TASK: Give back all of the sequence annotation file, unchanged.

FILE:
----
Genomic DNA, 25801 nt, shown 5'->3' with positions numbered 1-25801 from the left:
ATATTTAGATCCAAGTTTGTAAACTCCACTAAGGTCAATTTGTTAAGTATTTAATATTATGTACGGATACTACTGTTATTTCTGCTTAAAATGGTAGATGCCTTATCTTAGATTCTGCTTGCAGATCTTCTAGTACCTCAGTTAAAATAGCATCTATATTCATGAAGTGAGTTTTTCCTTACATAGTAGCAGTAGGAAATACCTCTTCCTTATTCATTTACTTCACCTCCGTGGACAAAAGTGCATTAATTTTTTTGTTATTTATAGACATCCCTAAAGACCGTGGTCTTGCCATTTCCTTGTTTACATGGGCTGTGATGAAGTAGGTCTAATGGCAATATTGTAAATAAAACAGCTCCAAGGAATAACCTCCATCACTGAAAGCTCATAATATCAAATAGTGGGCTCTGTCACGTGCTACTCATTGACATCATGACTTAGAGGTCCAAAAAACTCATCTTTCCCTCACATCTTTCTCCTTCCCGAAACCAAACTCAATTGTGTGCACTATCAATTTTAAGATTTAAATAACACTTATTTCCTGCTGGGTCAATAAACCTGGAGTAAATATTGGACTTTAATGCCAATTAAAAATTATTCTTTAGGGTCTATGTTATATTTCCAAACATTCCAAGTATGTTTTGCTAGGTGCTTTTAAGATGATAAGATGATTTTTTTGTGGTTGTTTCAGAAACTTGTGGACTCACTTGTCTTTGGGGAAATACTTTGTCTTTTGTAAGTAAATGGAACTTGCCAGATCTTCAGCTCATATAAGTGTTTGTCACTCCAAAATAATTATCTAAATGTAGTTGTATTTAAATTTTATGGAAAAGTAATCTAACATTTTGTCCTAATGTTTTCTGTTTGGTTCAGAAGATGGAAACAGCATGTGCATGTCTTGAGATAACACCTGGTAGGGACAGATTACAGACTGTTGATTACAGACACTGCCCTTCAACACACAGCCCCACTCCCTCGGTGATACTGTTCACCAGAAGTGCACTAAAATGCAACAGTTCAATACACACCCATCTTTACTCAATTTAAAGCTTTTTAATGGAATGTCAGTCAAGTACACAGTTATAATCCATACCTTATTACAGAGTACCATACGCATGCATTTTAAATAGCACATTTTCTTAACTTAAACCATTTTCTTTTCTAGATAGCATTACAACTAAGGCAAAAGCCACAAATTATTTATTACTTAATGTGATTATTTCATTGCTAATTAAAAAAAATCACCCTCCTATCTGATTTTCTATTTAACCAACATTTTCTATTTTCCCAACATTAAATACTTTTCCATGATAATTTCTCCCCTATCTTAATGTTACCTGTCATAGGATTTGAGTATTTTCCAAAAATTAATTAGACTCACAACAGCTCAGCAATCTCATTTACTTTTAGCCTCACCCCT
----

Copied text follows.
Genomic DNA, 25801 nt, shown 5'->3' with positions numbered 1-25801 from the left:
ATATTTAGATCCAAGTTTGTAAACTCCACTAAGGTCAATTTGTTAAGTATTTAATATTATGTACGGATACTACTGTTATTTCTGCTTAAAATGGTAGATGCCTTATCTTAGATTCTGCTTGCAGATCTTCTAGTACCTCAGTTAAAATAGCATCTATATTCATGAAGTGAGTTTTTCCTTACATAGTAGCAGTAGGAAATACCTCTTCCTTATTCATTTACTTCACCTCCGTGGACAAAAGTGCATTAATTTTTTTGTTATTTATAGACATCCCTAAAGACCGTGGTCTTGCCATTTCCTTGTTTACATGGGCTGTGATGAAGTAGGTCTAATGGCAATATTGTAAATAAAACAGCTCCAAGGAATAACCTCCATCACTGAAAGCTCATAATATCAAATAGTGGGCTCTGTCACGTGCTACTCATTGACATCATGACTTAGAGGTCCAAAAAACTCATCTTTCCCTCACATCTTTCTCCTTCCCGAAACCAAACTCAATTGTGTGCACTATCAATTTTAAGATTTAAATAACACTTATTTCCTGCTGGGTCAATAAACCTGGAGTAAATATTGGACTTTAATGCCAATTAAAAATTATTCTTTAGGGTCTATGTTATATTTCCAAACATTCCAAGTATGTTTTGCTAGGTGCTTTTAAGATGATAAGATGATTTTTTTGTGGTTGTTTCAGAAACTTGTGGACTCACTTGTCTTTGGGGAAATACTTTGTCTTTTGTAAGTAAATGGAACTTGCCAGATCTTCAGCTCATATAAGTGTTTGTCACTCCAAAATAATTATCTAAATGTAGTTGTATTTAAATTTTATGGAAAAGTAATCTAACATTTTGTCCTAATGTTTTCTGTTTGGTTCAGAAGATGGAAACAGCATGTGCATGTCTTGAGATAACACCTGGTAGGGACAGATTACAGACTGTTGATTACAGACACTGCCCTTCAACACACAGCCCCACTCCCTCGGTGATACTGTTCACCAGAAGTGCACTAAAATGCAACAGTTCAATACACACCCATCTTTACTCAATTTAAAGCTTTTTAATGGAATGTCAGTCAAGTACACAGTTATAATCCATACCTTATTACAGAGTACCATACGCATGCATTTTAAATAGCACATTTTCTTAACTTAAACCATTTTCTTTTCTAGATAGCATTACAACTAAGGCAAAAGCCACAAATTATTTATTACTTAATGTGATTATTTCATTGCTAATTAAAAAAAATCACCCTCCTATCTGATTTTCTATTTAACCAACATTTTCTATTTTCCCAACATTAAATACTTTTCCATGATAATTTCTCCCCTATCTTAATGTTACCTGTCATAGGATTTGAGTATTTTCCAAAAATTAATTAGACTCACAACAGCTCAGCAATCTCATTTACTTTTAGCCTCACCCCT